Facebook is facing a fine and new limits on the way it does business as part of a settlement over allegations that the social media giant failed to properly protect the privacy of millions of users’ personal data.
Here’s a look at the key elements of the settlement, in which Facebook does not admit to any wrongdoing.
—Facebook will pay $5 billion, about 9% of its revenue last year, to federal authorities.
NEW PRIVACY REQUIREMENTS
— Facebook will have to more closely police how third-party developers use its platforms and ensure it no longer allows preferential partners to access data on unwitting Facebook users. Sony and Microsoft were still doing so until Wednesday.
— Facebook must provide “clear and conspicuous” notice on how it is using facial recognition technology, and must obtain “affirmative consent” from users if it expands the use of facial recognition beyond what it has previously disclosed.
— Facebook is forbidden to use telephone numbers provided for account security — for instance, ones used to help verify user logins — for advertising.
— Facebook is prohibited from asking for email addresses to other services when users sign up for its services.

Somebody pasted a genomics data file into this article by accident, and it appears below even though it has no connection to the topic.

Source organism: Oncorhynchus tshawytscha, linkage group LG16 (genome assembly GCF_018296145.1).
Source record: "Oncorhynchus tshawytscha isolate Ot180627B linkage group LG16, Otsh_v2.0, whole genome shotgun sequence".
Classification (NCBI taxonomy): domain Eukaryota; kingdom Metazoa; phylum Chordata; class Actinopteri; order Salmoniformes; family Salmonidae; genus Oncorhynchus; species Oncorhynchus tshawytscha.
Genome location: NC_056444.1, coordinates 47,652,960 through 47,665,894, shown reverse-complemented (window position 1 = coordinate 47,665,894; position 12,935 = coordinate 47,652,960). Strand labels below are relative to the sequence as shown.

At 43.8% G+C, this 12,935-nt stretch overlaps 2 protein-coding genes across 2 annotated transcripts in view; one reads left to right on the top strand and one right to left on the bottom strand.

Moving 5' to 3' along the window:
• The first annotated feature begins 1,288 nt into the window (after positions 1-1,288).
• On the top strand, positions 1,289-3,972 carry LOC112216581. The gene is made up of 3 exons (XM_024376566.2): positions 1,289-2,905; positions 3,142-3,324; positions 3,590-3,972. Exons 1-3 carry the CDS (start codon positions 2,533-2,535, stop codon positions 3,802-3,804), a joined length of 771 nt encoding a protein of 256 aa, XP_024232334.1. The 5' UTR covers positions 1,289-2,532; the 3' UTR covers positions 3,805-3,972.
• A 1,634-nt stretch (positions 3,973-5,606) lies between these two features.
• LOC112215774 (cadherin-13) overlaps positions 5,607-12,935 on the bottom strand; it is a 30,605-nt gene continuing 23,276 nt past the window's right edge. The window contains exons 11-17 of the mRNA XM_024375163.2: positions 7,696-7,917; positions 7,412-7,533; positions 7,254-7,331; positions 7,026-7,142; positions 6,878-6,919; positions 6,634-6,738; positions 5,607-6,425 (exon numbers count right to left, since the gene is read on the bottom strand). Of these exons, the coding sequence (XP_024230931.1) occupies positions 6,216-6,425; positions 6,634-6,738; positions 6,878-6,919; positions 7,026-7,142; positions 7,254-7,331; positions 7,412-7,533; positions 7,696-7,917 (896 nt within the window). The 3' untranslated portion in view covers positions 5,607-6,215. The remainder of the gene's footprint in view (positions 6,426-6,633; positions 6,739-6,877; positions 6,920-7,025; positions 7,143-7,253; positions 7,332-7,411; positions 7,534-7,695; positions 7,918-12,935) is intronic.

— Facebook must encrypt passwords and has to scan regularly for any stored in plain text, which makes them vulnerable to hackers.
— Facebook must establish a comprehensive data security program.
— Facebook will have to create a new board committee focused on data privacy. The members of the “privacy committee” must be independent and cannot be removed by founder and CEO Mark Zuckerberg. They will regularly brief Facebook management.
— CEO Mark Zuckerberg and compliance officers will have to submit quarterly reports that the company is meeting its privacy commitments. Zuckerberg could face civil and criminal liabilities if his certifications are false. He is not named personally as a defendant in the settlement, however, and still retains some powers over the board.
— Outside monitors, including the Federal Trade Commission and an independent “assessor,” will have access to information on Facebook’s privacy decisions. The assessor will meet quarterly with the privacy committee, both with and without the presence of Facebook management. The assessor will evaluate Facebook’s data privacy program and submit the findings to the FTC every two years.
— Facebook management will brief the privacy committee every quarter and the committee will propose fixes to any issues that come up.
— Facebook will assess data privacy risks of each new product before it is launched. Its conclusions will be included in the quarterly privacy review reports.
— The company must document when the data of 500 or more users has been compromised and notify authorities within 30 days. It must provide reports every 30 days until the incident is fully investigated or resolved.